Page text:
Public Ombudswoman: Reports Are Like a Physical, Sometimes it’s Not Pleasant

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She says that police conduct towards migrants is a severe problem in Croatia and other EU countries and stresses that prosecutorial authorities must investigate all complaints.

Šimonović Einwalter says that her predecessor Lora Vidović has done an excellent job.

She also condemns out-of-turn vaccination against COVID-19 and believes that the process of post-earthquake reconstruction is too slow and hampered by excessive red tape.

Asked how she explains the fact that the parliament has still not discussed reports by her office for the last three years, she says that she does not know why there has been no discussion about the accounts for 2018 and 2019, but that she will see to it that no longer happens because those reports are like a physical, which one should undergo regularly.

Sometimes a physical is not pleasant, but it points to problems that we as a state need to deal with more, and it shows which areas need additional checks and what the therapy is. That needs to be taken seriously. One has to do what needs to be done, Šimonović Einwalter says, noting that the question as to why the previous reports have not been discussed yet should be put primarily to the parliament.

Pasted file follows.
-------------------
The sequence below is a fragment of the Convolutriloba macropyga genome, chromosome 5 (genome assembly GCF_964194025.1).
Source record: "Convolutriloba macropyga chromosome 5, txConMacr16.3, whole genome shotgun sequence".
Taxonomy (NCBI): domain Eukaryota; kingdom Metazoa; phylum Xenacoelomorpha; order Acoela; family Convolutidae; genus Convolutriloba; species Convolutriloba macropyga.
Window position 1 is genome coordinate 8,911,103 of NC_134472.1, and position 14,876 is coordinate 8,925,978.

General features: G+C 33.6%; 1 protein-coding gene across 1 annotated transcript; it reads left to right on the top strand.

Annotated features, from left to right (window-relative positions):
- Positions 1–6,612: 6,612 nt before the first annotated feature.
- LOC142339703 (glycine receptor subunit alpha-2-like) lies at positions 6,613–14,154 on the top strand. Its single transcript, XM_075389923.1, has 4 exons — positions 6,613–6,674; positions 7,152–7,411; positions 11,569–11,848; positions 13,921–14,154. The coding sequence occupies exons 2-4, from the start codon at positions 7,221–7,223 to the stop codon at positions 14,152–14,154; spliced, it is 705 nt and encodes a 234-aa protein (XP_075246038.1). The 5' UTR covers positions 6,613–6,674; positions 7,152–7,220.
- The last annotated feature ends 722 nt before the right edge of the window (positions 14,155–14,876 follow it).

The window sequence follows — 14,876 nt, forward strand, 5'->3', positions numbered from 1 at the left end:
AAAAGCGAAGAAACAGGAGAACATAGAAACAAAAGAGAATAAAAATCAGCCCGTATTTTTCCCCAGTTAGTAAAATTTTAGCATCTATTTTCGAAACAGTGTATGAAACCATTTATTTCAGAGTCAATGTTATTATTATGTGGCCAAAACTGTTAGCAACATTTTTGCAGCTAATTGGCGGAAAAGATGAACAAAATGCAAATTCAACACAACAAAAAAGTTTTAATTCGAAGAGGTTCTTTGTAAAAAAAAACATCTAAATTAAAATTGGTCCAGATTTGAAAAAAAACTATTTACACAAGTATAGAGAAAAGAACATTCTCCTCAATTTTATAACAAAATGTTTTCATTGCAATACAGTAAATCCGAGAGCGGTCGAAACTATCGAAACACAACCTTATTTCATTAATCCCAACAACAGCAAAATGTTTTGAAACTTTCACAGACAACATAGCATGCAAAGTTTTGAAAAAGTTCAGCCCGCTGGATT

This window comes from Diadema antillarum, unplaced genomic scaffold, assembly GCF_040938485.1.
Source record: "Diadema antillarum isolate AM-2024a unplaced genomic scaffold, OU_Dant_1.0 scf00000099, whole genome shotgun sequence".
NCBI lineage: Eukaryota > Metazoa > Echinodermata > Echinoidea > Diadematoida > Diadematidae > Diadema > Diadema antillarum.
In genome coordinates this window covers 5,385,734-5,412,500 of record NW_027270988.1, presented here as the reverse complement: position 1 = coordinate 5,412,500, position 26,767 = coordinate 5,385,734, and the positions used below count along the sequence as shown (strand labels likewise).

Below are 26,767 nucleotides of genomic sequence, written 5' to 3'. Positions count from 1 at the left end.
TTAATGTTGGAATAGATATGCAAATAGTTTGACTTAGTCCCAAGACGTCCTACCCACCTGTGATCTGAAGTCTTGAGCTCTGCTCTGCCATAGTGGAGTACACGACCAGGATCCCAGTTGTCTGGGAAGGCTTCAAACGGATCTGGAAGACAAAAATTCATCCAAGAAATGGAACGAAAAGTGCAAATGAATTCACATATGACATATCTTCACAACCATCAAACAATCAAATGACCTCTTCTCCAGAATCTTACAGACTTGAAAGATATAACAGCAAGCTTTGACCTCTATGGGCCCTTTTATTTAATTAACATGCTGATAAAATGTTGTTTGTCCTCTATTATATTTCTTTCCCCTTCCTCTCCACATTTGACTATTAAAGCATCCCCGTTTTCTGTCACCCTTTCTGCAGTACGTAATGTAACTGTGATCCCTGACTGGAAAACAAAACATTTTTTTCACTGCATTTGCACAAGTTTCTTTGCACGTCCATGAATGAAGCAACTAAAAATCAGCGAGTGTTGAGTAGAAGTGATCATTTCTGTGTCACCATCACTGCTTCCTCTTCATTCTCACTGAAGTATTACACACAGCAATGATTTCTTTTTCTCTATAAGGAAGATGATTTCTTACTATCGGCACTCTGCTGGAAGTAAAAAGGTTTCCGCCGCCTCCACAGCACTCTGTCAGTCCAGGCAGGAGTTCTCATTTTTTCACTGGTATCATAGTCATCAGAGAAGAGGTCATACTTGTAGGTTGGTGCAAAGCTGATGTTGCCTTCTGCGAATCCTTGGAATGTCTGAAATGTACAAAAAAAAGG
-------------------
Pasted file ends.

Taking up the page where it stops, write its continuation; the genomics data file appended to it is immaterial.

“I must warn about the repercussions of their not being discussed, the main one being a decrease in the rate of acceptance and implementation of the office’s recommendations, from 67% in 2017 (the parliament discussed report for that year) to around 20% for accounts from 2018 and 2019, which have not been consulted on time.”

Asked if the parliament should vote on the Public Ombudswoman’s reports, she said that considering the practice in other European countries, it should not, as such statements were rarely put to the vote in other European countries. The parliament should discuss those reports, but an option is not necessary. They are not laws that need to be adopted but reports by an independent institution on the human rights situation, with recommendations that need to be discussed and applied.

Asked about some MPs describing her predecessor Lora Vidović as ideologically biased and as having leveled unfounded accusations against police over their treatment of migrants, Šimonović Einwalter said that the office deals with human rights, prevention of discrimination, equal access to justice, the rule of law, and promotion of laws and legal practice and that she intends to do just that.